The Avalanche’s front office is in desperate need of a comeback
Jun 30, 2023, 6:47 AM | Updated: 8:03 am
(Photo by Dave Sandford/NHLI via Getty Images)
While the Avalanche’s front office of Joe Sakic and Chris MacFarland had a solid week, it will need to do a lot more to rally from what was a subpar performance last season.
It all started with the departure of Nazem Kadri. Now, I’m not going to play Monday Morning QB and rip the decision to not re-sign him. I agreed with the move then, and I agree with it now. It didn’t make sense to sign Kadri for that money and that term. It would not have aged well.
I also had no problem with the team deciding to see what they had for in-house replacements. Sure, give young players more opportunities and responsibilities to step up and fill the Kadri void.
But when it became apparent that the likes of J.T. Compher and Alex Newhook weren’t taking advantage, then that is when the Avs’ front office needed to go to work. Instead, they sat on their hands.
The front office that was so aggressive during the Stanley Cup-winning year was shockingly passive. Nothing was done to fill the glaring 2C hole that was left by Kadri. I begged management to go out and trade for Ryan O’Reilly or someone of his ilk. They did not.
The reports of them not wanting to give up their first-round pick made no sense. To paraphrase Los Angeles Rams GM Les Snead: “F them picks!”
When you’re in a championship window like the Avs are, who cares about draft picks? When the Avs picked Cal Ritchie with the 27th pick in the first round, he joined a very forgettable group of players taken in that spot over the last decade. The only players taken 27th that have amounted to much are Vladislav Nemestikov and Philly’s Morgan Frost. That’s it.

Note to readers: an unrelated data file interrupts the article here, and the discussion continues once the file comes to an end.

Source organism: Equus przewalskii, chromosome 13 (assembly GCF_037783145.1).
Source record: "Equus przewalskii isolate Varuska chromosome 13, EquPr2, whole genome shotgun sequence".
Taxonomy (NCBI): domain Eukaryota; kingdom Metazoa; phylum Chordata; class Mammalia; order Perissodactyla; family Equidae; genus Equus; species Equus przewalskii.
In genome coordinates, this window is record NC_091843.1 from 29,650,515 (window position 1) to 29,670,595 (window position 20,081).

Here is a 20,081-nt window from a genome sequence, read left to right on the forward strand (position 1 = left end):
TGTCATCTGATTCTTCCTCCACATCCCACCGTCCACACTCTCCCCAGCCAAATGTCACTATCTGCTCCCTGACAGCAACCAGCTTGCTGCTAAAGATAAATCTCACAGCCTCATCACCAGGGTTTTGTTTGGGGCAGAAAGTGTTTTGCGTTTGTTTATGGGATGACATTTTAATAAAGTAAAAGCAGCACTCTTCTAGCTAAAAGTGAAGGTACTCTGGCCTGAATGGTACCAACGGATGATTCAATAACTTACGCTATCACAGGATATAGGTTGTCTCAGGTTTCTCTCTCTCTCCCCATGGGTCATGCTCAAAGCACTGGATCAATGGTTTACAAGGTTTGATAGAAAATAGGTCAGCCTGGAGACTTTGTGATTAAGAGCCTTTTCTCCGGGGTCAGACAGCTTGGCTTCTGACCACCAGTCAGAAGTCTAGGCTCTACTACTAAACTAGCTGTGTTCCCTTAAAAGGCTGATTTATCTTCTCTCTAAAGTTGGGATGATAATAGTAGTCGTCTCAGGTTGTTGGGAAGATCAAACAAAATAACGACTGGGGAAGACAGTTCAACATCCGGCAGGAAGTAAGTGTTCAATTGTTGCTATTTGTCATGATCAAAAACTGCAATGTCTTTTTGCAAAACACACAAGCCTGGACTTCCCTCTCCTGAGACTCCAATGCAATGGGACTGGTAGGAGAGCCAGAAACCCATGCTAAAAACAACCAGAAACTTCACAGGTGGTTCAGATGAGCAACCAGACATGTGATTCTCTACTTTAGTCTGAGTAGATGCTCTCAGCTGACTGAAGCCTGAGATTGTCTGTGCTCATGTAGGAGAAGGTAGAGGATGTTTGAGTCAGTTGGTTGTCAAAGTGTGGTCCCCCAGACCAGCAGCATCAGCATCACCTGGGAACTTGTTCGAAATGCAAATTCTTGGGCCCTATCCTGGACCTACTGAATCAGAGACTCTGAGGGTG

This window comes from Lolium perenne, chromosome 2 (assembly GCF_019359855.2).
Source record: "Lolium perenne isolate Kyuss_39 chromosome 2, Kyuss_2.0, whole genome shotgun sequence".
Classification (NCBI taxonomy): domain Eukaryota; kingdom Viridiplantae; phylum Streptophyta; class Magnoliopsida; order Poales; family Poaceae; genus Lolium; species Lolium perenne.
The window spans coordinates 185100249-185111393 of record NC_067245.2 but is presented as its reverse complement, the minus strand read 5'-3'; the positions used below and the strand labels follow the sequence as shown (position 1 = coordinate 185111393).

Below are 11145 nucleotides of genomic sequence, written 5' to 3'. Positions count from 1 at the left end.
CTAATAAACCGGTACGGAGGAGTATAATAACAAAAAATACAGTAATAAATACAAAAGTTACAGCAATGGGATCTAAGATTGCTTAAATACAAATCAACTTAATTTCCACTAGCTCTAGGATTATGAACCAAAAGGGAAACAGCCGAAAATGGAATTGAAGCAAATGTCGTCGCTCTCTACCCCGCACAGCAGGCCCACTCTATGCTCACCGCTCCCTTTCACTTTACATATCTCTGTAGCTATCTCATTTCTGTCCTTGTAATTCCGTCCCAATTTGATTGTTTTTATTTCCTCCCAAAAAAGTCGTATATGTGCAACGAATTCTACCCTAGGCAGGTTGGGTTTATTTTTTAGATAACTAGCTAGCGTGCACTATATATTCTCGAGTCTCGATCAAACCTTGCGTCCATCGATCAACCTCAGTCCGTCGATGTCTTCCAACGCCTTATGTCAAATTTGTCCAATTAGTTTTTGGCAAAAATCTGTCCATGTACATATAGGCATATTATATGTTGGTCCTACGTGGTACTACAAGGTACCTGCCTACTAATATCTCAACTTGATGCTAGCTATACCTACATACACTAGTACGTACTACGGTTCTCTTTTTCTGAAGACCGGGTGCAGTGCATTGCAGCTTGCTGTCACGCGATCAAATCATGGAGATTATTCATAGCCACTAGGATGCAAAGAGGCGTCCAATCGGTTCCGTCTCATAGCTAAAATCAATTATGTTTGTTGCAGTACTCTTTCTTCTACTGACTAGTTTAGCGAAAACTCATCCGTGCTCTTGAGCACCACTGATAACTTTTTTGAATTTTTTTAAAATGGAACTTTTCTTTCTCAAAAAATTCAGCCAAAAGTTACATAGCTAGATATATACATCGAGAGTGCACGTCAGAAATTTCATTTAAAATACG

That’s the pick the Avs had to hold onto instead of trying to flip to a rebuilding or “breaking it up team” that could’ve yielded the Avs the type of player that would’ve helped them win a Cup last year or this upcoming season?
The next misstep by the Sakic/MacFarland duo was stubbornly clinging to the fantasy that Gabe Landeskog was going to return. I believe anyone in their right mind could read the tea leaves on this one and see Landy wasn’t coming back. That was only confirmed when The Captain revealed his comeback will extend into all of next season. Surely, the Avs understood what was happening, right? So why again were they so passive at the trade deadline?
Which brings us to the events of this week.
Let’s start with the premise the Avs’ No. 1 need continues to be second-line center. Remember the baseline that was set by Kadri – 28 goals, 59 assists, 87 points. That was the production of the Avs’ second-line center. Sure, very few teams can boast those kind of numbers from their 2C, but the Avs aren’t your typical team and their expectations aren’t your run-of-the-mill NHL team goals.
So with that as your baseline how have Sakic and MacFarland done this week? They acquired Ryan Johansen from Nashville. Johansen has scored more than 15 goals in a season just once in the last eight years. He’s topped 60 points in a season three times during that span, with a high of 64. The Predators thought so highly of Johansen at this stage of his career that they not only traded a player that had been with them for eight and a half years, but they agreed to pay half his salary.
Next, the Avs acquired Ross Colton from Tampa Bay. He’s only been in the NHL three years, but he’s shown flashes, averaging 19 goals and 35 points the last two years.
Don’t get me wrong. Johansen and Colton are good players, with Colton having the most potential. I can easily see them playing productive roles on the third and fourth lines. It’s possible one of them flourishes in the 2C role and gives the Avs Kadri-like production.
But is “possible” how you want the Avs attacking such an important hole to fill when they’re in a championship or bust window? That’s why while Sakic and MacFarland had a “good” week. We’ll need to see more greatness from the Avs front office between now and next season’s start of the playoffs.